Yeah, I mean that’s a bit of a double-edged sword. I was surfing before I started being a surf photographer, and I love surfing – it’s taken over my life. I’m a part of, not so much advertising it, but showing it to everyone. The thing is that the change in local surfers hasn’t been big over the last ten years or so. It’s still around 15-20 local people who surf right through the winter. We all know each other. And then maybe there’s a bit of a bigger group of people who do it, like so many people everywhere, just a few times a year through the summer. I think it’s a tricky place, even if you’re an experienced surfer, to come and have five days or a week and to score waves. Even in the winter when we have constant swell because it takes a long time to figure it out. If you were to have asked me this five years ago, I would have said, “oh, it’s going to blow up” but it hasn’t. It hasn’t affected us so much because it is a fickle place.
Is it a case that all of the exposure of Iceland provides an awful lot of entertainment, but doesn’t necessarily drive everyday surfers there on surf trips. Therefore, of all the people getting off a plane and collecting their boards at the baggage carousel a disproportionate number must be pros on photo trips?
That is exactly it. A lot of the films, like even Castles in the Sky – when that came out that was one of the first films featuring Iceland and that wasn’t even filmed in winter. That was late fall or something. They were hit pretty hard by snow and so it might be played up in some instances, but it is definitely hard. You are driving so many sketchy roads over ice, and it’s just not for everybody. Some people see it and might be like “oh this looks great” but I think that a lot of people think: “I don’t want any part of this!”
And a lot of those guys are being paid to be there, or it’s a part of their efforts to keep a high profile.
Yeah and a lot of the people who really like it there, they keep coming back again and again. They learn and they meet the locals – because it is hard to just arrive there and expect to score. It takes a lot of inside knowledge.
After the financial crisis of 2008, when the currency crashed and Iceland’s banks collapsed, Iceland has done an incredible job of reinventing itself in terms of the tourist economy and becoming an outdoor adventure destination. It was almost like someone threw the switch and said: “we need to do something different”. It was probably one of the most serious elements of the 2008 financial crisis, but the way that Iceland’s rebounded… as an Icelander, can you talk us through that period of national reinvention?
That’s the biggest change that I have seen, being an Icelander and being someone who grew up basically doing a lot of outdoor activities (my parents were on the mountain rescue team); we have something like two million plus tourists visiting each year to do adventure things. When I go to places that I used to go to camp or to the hot springs and where there would be nobody else, now they’re destinations. But it has done some really good things for the economy.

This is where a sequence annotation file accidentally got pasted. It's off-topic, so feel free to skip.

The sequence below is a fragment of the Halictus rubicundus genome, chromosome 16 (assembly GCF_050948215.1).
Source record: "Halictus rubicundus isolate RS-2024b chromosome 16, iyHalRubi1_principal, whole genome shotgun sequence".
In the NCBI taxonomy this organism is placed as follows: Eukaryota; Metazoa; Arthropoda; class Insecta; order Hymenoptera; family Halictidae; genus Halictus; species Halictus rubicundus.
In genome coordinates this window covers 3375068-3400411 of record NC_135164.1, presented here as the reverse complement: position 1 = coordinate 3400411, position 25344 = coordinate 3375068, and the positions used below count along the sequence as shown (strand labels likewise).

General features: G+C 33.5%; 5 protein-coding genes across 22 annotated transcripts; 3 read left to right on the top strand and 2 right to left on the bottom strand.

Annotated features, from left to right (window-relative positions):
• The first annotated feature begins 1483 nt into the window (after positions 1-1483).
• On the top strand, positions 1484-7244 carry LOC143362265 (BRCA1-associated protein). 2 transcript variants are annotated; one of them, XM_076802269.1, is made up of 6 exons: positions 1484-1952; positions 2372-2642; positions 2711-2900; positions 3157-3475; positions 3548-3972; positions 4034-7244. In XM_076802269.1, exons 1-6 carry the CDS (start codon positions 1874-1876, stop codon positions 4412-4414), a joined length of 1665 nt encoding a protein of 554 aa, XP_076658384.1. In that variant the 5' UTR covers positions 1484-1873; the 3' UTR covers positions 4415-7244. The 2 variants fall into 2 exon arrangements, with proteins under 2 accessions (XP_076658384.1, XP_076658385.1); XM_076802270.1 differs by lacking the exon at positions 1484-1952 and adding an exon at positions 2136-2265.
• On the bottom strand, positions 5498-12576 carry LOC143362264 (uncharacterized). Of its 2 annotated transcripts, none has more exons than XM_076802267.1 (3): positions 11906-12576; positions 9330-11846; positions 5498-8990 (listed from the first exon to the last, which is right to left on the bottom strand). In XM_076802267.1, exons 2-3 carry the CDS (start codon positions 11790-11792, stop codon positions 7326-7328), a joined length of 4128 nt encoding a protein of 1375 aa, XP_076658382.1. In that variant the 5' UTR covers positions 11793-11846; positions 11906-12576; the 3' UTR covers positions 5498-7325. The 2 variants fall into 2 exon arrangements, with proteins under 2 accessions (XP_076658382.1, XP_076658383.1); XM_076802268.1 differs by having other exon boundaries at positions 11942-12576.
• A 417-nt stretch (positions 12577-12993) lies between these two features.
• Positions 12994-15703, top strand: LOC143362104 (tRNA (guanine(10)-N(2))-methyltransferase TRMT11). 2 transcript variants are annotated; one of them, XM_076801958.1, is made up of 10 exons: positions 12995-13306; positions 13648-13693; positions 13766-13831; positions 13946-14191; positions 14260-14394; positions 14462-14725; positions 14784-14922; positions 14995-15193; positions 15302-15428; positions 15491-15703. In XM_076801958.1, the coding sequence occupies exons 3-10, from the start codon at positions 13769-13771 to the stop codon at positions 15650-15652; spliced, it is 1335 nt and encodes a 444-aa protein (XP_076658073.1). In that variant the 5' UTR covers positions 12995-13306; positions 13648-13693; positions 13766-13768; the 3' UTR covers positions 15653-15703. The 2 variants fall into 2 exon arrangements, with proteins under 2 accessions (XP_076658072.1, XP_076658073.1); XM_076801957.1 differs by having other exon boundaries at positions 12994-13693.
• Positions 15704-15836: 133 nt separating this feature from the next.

I used to work as a rafting guide so my friends and I worked in tourism, and there was a little bit of growth in tourism before the crash but at that time it was also really expensive to travel to Iceland.
When it crashed a number of things happened; it was cheaper to get to Iceland, the government put a bunch of money in advertising and to promote Iceland as a destination, and then the eruption happened. Everybody knew about the name, just because of the eruption. That was almost like branding! It’s like no publicity is bad publicity. People knew the name and it just took off, and it’s been crazy to see it.
Where are the special places to you in and around Iceland, and why?
I did a lot of travelling. I started surfing in Iceland – I didn’t surf anywhere else to begin with – and then I started travelling for surfing for about four years and went to warm water places like the Philippines, Hawaii, New Zealand and places in Europe – all kind of places. But I would just come back and get both the same quality of waves, and with less people. And I thought … I don’t know… You know when you’re young and you don’t appreciate what you have sometimes? When you get a little older you realise “oh, I actually have this nice little place on my doorstep”, and I just love the mountains and the way the mountains go right into the ocean. It’s very special.
For me it’s the northern part of Iceland; the colder part; the bigger mountains and the fjords. And then Greenland, that is one place that I have been lucky to travel to as a photographer, I don’t know, maybe twelve or thirteen times. That place is a different deal. As far as surfing goes that place is not good, but it’s just landscape on a different scale. It is one of the last true wilderness areas. You could go for days upon days without seeing anything that reminds you of humans. No fences or power lines or anything like that.